The second paper by Leanne Johnstone explores the development process of SCS and the relationship between system design (control over) and use by individuals (control in situ) of control systems in a conceptual paper that builds on the framework proposed by Adler and Borys (1996). Based on a systematic literature review, Johnstone suggests that the more the notion of individual employees exercising agency in an organisational context is incorporated into SCS design, the more effective the control system is likely to be, leading to better sustainability outcomes. She also argues that individual organisational members and their values and beliefs should be placed at the centre of future SCS research as it is by their actions that sustainable performance is achieved. This paper, among others, offers a critique of Simons’ (1995) levers of control framework, where the role of individuals, especially non-managerial employees is seen as having been underplayed. Other theoretical concepts are explored, including boundary spanners (Breunig and Roberts 2013) as being especially applicable in relation to sustainability performance. Johnstone makes a case for SCS design to acknowledge the multiple extra-organisational influences on employees’ behaviour and place more emphasis upon individual competences for sustainable development. She encourages future SCS researchers to investigate organisational actors’ perspectives beyond the typical managerial tiers to extend our knowledge of control as a social practice.

Volker Lingnau, Florian Fuchs and Florian Beham investigate in the third paper whether consumer behaviour is influenced by an organisation’s uptake of sustainability practices. The study puts forward a number of hypothesis that relate company sustainability practices with the willingness of consumer’s to pay for a product based on their perception of the adequacy of those practices. The results indicate that consumers are more likely to be alerted by indications of unsustainable conduct of coffee producers rather than simply by a sustainability certification in place. The findings of the study have a wide-ranging impact as organizational decisions regarding costumer profitability analysis or other strategic management accounting techniques may become better informed when considering consumers’ appetite for indications of ethical organizational behaviour.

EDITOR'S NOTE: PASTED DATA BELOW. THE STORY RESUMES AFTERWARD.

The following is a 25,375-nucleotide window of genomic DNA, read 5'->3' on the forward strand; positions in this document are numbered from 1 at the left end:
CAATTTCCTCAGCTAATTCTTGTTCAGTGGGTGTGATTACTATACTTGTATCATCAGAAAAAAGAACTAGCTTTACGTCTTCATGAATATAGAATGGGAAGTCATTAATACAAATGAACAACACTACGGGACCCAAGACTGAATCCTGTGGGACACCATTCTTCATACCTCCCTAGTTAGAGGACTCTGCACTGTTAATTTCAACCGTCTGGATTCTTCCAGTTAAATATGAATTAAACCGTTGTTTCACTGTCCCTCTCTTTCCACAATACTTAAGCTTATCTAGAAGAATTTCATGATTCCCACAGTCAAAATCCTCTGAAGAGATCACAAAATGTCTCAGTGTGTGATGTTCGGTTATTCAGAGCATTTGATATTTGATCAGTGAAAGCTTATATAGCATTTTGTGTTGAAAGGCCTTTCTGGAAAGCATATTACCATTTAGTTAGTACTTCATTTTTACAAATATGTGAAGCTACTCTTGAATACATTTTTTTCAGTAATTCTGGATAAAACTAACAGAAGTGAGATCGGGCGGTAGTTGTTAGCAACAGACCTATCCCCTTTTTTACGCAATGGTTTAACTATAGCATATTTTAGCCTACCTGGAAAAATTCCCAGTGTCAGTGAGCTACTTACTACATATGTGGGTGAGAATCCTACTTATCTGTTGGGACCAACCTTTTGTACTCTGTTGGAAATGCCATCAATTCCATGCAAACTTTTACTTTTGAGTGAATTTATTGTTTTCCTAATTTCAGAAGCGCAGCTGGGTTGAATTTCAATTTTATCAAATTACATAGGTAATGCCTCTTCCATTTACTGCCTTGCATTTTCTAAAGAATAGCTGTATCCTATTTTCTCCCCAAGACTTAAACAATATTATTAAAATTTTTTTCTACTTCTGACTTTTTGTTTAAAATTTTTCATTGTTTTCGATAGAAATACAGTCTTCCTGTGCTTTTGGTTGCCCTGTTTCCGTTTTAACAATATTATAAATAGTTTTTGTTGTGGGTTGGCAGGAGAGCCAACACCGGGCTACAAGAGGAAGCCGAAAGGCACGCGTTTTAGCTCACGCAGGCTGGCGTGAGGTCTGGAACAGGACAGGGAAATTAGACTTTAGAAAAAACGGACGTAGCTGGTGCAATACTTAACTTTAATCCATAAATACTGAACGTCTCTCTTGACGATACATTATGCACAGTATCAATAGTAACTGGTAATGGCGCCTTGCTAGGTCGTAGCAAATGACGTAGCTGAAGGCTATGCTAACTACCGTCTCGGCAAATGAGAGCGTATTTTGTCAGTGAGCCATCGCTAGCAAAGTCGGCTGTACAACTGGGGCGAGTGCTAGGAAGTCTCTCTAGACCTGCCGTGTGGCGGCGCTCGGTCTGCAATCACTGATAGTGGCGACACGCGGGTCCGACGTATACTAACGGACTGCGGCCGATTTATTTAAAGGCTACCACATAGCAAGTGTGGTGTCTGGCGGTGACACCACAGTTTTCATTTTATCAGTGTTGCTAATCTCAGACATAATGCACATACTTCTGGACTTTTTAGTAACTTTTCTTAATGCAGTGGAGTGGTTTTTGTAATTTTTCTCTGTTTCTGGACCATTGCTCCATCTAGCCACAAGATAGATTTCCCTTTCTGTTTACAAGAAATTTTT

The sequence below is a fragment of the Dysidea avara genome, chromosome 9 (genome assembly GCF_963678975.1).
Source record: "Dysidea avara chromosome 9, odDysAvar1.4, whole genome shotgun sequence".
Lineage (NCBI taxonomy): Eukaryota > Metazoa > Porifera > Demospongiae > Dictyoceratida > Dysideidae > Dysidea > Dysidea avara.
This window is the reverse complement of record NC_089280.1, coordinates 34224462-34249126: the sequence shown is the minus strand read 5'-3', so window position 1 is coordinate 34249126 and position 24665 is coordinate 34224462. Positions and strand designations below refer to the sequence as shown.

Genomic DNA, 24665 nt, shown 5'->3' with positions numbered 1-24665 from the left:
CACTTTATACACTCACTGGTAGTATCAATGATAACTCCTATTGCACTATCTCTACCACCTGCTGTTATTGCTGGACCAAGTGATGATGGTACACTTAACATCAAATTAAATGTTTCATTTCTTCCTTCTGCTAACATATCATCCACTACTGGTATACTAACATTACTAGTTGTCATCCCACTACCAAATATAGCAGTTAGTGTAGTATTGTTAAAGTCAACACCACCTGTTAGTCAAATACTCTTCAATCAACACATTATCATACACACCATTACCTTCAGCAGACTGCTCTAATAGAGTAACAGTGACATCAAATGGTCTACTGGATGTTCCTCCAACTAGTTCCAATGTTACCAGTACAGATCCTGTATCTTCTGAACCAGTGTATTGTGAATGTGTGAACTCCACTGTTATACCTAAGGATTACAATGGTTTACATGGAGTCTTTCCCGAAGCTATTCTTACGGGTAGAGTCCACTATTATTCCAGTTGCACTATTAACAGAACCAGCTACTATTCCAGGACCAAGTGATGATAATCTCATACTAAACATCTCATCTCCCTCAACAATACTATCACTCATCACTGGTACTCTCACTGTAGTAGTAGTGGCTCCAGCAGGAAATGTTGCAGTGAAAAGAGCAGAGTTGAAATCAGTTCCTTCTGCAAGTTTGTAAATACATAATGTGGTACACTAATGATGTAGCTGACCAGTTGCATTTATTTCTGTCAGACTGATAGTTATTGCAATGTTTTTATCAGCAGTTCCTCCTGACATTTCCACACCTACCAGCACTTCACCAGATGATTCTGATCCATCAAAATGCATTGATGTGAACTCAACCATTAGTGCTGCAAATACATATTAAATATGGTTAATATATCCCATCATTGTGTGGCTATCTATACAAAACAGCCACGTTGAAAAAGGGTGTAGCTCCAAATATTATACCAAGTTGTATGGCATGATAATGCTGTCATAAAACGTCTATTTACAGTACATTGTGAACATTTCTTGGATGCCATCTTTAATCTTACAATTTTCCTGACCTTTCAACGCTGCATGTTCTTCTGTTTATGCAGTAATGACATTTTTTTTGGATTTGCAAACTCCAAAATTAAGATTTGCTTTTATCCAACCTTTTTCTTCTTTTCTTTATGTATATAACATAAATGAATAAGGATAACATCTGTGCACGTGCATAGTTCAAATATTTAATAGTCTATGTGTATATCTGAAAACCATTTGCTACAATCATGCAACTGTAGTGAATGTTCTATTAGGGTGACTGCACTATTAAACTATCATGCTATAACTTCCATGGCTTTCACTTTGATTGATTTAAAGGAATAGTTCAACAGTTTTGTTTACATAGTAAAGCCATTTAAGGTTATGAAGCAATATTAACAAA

Finally, Madeleine Feder and Barbara Weiβenberger examine, using the theory of planned behaviour, how top-level managers feel about engaging in CSR-related activities given the potential management control problems that might occur when they do this, which might deviate substantially from corporate expectations. Two online surveys among top-level managers in a range of German firms suggest that managers who are willing to engage in such activities will often do so when they feel sufficiently supported. We believe this study may have important implications for the design of effective management control systems in line with corporate CSR-related goals and strategic objectives.


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Correspondence to Ivo De Loo.

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Harris, E., Herzig, C., De Loo, I. et al. Management accounting and control for sustainability and strategic decision making. J Manag Control 30, 1–4 (2019).